The Unstoppable Man
by Martin Green
A dense night fog enveloped the mansion set in a huge estate in the mountains of upper New York State. Inside, Sanford Hooper, one of the country’s richest and most powerful men was in the midst of a bitter argument with his wife Jessica. “What! You’re divorcing me? Dammit! You can’t do that.” Hooper picked up a Ming vase and threw it against the fireplace, where it shattered into a thousand pieces.
“Yes. I’m sorry,” said Jessica Hooper, “but I can’t be your wife any more. I don’t mind your occasional flings when you’re traveling around the world; yes, I know all about them. But you’ve gotten greedier and greedier, gobbling up companies right and left. Then you gut them; I don’t know how many thousands of people you’ve put out of work.”
“That’s their problem, not mine. Don’t think you’ll get any money from me, not a cent.”
“I don’t want any of your blood money. Don’t forget, I have money of my own.”
“Yes, we’ll see how long it lasts, handing out donations to every little charity. You’ll come crawling back to me.”
“Then don’t think you’ll get away with it. You’re lucky I have to fly to China next week. When I get their market, I’ll be the richest man in the world. Bill Gates will be nothing compared to me. As soon as I get back I’ll attend to you.”
“Is that a threat?”
“I’m telling you what I’m going to do. Nobody crosses me and gets away with it. I can do anything I want and don’t you forget it. Nothing can stop me.”
“Someday something will.”
He laughed. “Yeah, what?”
“I don’t know. The world, nature, something. You can’t keep going on destroying people.”
“No? Watch me.”
* * *
Jessica Hooper was in the study of the small house she’d rented when she’d left her husband’s estate, going through her mail. As always, there were dozens of requests for donations and contributions. As she’d told her husband, she had money of her own but she’d have to handle it carefully. She discarded most of the requests, but one caught her eye. A women’s shelter she’d supported in the past needed money desperately or they’d have to close down. She wrote a check.
* * *
“Come in and sit down,” said the matron. The woman she’d just let in had bruises on her face and was crying. “Was it your husband?”
“Yes. I don’t know what’s gotten into him lately but he’s become so cruel. I sometimes think he gets it from that awful boss of his. He seems to take a delight in hitting me.”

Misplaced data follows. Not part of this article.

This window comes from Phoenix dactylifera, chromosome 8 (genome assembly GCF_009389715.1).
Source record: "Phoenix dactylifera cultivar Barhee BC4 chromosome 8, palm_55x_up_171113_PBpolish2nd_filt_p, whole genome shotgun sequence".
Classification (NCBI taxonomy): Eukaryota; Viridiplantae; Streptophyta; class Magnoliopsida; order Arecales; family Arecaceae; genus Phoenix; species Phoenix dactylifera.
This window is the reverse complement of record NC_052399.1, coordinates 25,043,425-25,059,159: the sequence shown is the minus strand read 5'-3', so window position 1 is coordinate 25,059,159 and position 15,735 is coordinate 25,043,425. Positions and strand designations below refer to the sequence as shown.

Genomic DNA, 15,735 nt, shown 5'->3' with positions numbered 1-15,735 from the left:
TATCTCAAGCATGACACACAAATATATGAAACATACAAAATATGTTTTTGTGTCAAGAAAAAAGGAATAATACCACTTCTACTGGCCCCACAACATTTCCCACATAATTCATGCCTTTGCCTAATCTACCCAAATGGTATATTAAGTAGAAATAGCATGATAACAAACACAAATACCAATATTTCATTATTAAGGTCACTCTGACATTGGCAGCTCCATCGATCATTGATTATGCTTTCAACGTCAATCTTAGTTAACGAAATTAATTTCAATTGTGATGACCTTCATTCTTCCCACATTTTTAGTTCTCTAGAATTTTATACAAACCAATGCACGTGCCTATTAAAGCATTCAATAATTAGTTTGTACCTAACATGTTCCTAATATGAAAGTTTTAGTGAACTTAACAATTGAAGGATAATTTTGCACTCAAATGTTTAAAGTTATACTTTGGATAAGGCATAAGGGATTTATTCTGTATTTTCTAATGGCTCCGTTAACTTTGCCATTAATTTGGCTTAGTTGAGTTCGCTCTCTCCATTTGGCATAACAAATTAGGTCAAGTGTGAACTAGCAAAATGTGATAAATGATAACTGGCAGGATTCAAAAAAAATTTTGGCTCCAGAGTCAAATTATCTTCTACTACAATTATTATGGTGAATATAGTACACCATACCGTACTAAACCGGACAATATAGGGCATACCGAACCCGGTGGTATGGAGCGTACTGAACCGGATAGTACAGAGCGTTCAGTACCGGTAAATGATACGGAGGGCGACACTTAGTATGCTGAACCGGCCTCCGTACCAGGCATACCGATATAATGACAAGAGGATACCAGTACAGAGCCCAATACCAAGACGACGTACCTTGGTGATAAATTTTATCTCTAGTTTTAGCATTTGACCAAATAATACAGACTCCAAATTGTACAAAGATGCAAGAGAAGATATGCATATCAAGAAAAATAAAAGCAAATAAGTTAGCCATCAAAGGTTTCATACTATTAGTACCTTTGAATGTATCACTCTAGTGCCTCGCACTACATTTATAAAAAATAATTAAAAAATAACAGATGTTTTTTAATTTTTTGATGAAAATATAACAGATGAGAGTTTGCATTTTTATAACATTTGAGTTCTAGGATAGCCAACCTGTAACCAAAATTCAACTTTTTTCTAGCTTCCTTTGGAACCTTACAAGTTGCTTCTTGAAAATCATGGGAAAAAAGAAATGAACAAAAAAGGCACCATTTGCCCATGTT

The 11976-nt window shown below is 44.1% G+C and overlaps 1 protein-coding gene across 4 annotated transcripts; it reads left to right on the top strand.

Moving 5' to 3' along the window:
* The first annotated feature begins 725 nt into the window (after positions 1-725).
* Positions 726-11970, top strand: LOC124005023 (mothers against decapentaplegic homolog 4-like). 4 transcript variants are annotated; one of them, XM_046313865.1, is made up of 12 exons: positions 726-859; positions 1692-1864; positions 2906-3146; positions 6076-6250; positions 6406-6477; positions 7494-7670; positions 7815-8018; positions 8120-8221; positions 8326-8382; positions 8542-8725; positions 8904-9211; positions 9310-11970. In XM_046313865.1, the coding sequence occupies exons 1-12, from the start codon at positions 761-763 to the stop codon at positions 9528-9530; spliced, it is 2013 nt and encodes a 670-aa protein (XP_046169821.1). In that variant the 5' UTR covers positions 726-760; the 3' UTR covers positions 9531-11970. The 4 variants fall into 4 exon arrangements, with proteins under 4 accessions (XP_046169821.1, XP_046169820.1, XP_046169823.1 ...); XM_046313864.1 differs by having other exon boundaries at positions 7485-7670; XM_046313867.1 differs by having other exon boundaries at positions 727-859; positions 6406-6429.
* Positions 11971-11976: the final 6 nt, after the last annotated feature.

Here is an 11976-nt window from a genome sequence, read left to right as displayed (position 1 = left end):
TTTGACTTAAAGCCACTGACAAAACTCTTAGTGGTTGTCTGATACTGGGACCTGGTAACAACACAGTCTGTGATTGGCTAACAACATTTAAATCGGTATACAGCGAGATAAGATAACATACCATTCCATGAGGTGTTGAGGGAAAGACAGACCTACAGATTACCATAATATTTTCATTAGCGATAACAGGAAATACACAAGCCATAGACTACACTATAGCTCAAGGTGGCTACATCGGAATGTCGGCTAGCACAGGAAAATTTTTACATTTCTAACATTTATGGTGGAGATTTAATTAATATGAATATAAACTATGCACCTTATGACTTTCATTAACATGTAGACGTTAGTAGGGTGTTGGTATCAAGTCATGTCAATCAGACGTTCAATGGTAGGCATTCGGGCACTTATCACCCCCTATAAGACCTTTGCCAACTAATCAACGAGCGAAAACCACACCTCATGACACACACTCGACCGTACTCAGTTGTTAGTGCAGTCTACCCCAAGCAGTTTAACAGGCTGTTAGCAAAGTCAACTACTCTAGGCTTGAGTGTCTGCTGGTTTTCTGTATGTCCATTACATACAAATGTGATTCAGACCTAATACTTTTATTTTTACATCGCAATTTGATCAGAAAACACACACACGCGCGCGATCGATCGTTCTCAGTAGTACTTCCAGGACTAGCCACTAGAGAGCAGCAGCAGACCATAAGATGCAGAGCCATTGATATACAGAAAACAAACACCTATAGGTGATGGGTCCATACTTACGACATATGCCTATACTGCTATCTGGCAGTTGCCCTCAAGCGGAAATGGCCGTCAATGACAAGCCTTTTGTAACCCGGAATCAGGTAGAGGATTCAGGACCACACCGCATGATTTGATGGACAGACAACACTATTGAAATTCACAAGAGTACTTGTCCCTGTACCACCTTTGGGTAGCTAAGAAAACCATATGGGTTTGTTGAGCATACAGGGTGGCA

“Well, you’re safe now.”
“Then I can stay?”
“I’m happy to say you can, thanks to the generosity of one of our supporters. If it wasn’t for her, we’d have closed our doors today.”
* * *
Jeremy Simms stared at the note his wife had left him. She’d had enough after he’d hit her that morning and was going to a women’s shelter. She wouldn’t say which one. She didn’t want him to come after her. “Dammit!” said Simms and he kicked a chair across the room. And damn those women’s shelters. If it wasn’t for them, Mary would never have gone. What now? He couldn’t get his hands on Mary so he did what any other wife-abuser in his situation would do, he went out and got roaring drunk.
* * *
Sanford Hooper settled himself in the back seat of his limo. “All right, let’s get going, Jeremy” he barked out. “I have to get to Kennedy ASAP. My jet is waiting to fly me to China. Wait a minute, you’re not Jeremy.”
“No, sir,” said the young chauffeur. “Jeremy is, uh, indisposed. I’m taking his place.”
“Well, I hope you can drive in the fog.”
“No problem, sir,.” said the chauffeur, trying to hide his nervousness.
“All right, then step on it. After this China trip, nothing will be able to stop me, and I can’t wait to get there.”
* * *
Jessica Hooper read the front-page headlines the next day. “Prominent financier and take-over artist Stanford Hooper killed in a crash on the way to his private jet for a flight to China. Driver survived. Fog blamed for the accident.”
Jessica put down the newspaper. Her attorney had called her earlier that morning. Evidently, Sanford hadn’t had time to change his will; she would be inheriting the bulk of his fortune. Sanford’s ill-gotten riches might do some good in the world yet.
Copyright © 2007 by Martin Green